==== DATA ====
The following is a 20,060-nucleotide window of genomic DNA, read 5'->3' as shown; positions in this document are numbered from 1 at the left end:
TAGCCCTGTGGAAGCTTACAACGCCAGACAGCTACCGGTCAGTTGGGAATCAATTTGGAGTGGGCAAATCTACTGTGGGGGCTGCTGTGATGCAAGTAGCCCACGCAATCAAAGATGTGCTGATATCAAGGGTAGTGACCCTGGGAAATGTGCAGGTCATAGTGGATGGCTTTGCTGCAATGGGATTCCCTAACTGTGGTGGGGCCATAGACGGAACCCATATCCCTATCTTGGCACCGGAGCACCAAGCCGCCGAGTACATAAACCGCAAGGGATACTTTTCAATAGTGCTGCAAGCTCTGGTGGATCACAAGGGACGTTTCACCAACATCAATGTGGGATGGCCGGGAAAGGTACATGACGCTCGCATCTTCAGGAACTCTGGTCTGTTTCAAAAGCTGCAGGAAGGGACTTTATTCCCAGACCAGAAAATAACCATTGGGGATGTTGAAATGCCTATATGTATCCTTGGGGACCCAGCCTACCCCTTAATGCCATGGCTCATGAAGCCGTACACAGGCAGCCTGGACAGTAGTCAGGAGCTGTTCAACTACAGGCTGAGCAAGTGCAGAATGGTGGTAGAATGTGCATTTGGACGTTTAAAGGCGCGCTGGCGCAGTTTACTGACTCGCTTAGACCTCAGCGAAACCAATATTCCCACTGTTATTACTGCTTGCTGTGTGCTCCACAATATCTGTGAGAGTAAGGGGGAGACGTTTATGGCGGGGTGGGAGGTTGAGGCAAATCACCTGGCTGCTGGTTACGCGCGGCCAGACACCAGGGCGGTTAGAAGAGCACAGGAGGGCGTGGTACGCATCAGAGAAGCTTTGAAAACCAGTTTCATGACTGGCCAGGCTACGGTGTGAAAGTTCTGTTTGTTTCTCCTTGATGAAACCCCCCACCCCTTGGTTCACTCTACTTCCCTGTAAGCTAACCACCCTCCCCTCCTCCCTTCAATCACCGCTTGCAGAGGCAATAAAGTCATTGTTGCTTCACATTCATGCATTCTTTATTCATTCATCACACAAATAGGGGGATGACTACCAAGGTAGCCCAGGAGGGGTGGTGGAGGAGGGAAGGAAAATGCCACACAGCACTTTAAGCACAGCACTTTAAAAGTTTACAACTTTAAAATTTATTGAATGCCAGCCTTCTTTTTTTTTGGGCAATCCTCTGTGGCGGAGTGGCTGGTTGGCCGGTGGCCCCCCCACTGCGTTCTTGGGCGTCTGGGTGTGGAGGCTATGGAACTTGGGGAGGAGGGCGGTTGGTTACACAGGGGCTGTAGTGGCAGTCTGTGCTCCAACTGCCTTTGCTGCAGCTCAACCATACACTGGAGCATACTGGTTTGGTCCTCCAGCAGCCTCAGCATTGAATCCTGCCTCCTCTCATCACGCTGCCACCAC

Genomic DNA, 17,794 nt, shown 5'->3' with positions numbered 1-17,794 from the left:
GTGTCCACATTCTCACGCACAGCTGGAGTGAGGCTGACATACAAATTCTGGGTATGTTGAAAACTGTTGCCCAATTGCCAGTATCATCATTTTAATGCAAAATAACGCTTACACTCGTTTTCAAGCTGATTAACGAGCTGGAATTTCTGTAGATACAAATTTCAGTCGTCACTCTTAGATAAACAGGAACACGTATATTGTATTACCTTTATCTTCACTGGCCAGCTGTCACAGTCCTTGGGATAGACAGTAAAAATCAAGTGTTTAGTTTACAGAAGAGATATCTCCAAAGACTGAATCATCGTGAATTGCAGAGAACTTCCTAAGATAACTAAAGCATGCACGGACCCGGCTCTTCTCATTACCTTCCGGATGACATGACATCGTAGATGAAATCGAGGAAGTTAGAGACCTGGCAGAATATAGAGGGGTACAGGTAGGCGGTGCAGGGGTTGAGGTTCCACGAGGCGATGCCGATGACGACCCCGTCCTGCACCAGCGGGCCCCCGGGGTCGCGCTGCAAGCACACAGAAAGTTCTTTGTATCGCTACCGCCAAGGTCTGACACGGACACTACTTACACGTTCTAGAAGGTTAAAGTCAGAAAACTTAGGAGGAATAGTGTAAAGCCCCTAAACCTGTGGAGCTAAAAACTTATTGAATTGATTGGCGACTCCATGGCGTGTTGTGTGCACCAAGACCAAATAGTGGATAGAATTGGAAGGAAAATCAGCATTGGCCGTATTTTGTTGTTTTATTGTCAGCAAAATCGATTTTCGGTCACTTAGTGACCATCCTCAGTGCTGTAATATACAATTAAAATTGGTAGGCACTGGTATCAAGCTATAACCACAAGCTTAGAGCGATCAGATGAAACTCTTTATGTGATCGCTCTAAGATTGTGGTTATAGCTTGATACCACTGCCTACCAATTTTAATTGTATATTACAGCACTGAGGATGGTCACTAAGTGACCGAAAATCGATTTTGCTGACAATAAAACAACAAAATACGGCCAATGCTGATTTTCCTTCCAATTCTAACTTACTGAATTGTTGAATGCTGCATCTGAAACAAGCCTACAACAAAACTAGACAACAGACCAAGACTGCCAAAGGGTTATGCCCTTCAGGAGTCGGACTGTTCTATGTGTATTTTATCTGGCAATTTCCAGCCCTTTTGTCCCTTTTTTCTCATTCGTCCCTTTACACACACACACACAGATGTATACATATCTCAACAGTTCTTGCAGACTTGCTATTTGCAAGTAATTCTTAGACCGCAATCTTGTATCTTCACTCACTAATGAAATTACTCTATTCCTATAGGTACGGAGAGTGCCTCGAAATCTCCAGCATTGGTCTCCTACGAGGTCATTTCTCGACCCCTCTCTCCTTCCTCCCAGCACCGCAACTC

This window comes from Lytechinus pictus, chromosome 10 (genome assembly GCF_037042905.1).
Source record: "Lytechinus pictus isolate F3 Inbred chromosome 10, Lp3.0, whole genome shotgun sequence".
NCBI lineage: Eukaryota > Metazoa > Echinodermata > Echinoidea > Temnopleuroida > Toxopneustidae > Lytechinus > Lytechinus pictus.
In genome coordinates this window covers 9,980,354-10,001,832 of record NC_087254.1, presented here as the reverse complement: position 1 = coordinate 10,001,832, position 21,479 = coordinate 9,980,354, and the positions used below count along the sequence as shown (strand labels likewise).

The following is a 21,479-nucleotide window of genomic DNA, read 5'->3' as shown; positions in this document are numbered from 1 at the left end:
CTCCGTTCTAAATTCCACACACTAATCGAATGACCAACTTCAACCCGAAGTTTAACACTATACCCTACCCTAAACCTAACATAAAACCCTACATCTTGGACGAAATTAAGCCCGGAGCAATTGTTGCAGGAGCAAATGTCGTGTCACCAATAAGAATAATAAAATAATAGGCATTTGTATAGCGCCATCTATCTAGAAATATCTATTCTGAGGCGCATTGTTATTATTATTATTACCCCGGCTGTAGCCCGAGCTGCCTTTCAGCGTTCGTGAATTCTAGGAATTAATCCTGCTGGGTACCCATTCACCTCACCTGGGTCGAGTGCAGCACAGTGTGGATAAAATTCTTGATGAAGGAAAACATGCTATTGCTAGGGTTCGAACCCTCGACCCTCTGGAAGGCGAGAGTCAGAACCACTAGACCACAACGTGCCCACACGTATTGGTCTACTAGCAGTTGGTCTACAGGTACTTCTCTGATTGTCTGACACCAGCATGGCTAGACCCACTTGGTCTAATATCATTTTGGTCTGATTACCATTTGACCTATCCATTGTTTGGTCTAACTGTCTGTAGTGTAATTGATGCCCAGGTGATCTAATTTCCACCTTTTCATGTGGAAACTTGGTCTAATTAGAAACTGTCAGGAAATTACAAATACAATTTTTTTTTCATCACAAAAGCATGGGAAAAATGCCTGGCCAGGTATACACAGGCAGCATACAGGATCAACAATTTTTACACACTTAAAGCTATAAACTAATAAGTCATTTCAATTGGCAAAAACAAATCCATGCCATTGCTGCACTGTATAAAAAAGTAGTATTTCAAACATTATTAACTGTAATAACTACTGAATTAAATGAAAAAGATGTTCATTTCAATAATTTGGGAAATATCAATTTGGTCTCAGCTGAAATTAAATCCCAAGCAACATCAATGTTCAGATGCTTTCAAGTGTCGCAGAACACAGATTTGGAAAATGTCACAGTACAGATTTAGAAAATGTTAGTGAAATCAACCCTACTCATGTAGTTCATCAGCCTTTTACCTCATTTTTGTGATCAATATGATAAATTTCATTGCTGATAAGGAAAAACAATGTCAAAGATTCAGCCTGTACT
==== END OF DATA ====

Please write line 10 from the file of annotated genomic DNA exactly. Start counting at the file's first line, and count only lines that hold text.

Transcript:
CTCCGTTCTAAATTCCACACACTAATCGAATGACCAACTTCAACCCGAAGTTTAACACTATACCCTACCCTAAACCTAACATAAAACCCTACATCTTGGACGAAATTAAGCCCGGAGCAATTGTTGCAGGAGCAAATGTCGTGTCACCAATAAGAATAATAAAATAATAGGCATTTGTATAGCGCCATCTATCTAGAAATATCTATTCTGAGGCGCATTGTTATTATTATTATTACCCCGGCTGTAGCCCGAGCTGCCTTTCAGCGTTCGTGAATTCTAGGAATTAATCCTGCTGGGTACCCATTCACCTCACCTGGGTCGAGTGCAGCACAGTGTGGATAAAATTCTTGATGAAGGAAAACATGCTATTGCTAGGGTTCGAACCCTCGACCCTCTGGAAGGCGAGAGTCAGAACCACTAGACCACAACGTGCCCACACGTATTGGTCTACTAGCAGTTGGTCTACAGGTACTTCTCTGATTGTCTGACACCAGCATGGCTAGACCCACTTGGTCTAATATCATTTTGGTCTGATTACCATTTGACCTATCCATTGTTTGGTCTAACTGTCTGTAGTGTAATTGATGCCCAGGTGATCTAATTTCCACCTTTTCATGTGGAAACTTGGTCTAATTAGAAACTGTCAGGAAATTACAAATACAATTTTTTTTTCATCACAAAAGCATGGGAAAAATGCCTGGCCAGGTATACACAGGCAGCATACAGGATCAACAATTTTTACACACTTAAAGCTATAAACTAATAAGTCATTTCAATTGGCAAAAACAAATCCATGCCATTGCTGCACTGTATAAAAAAGTAGTATTTCAAACATTATTAACTGTAATAACTACTGAATTAAATGAAAAAGATGTTCATTTCAATAATTTGGGAAATATCAATTTGGTCTCAGCTGAAATTAAATCCCAAGCAACATCAATGTTCAGATGCTTTCAAGTGTCGCAGAACACAGATTTGGAAAATGTCACAGTACAGATTTAGAAAATGTTAGTGAAATCAACCCTACTCATGTAGTTCATCAGCCTTTTACCTCATTTTTGTGATCAATATGATAAATTTCATTGCTGATAAGGAAAAACAATGTCAAAGATTCAGCCTGTACT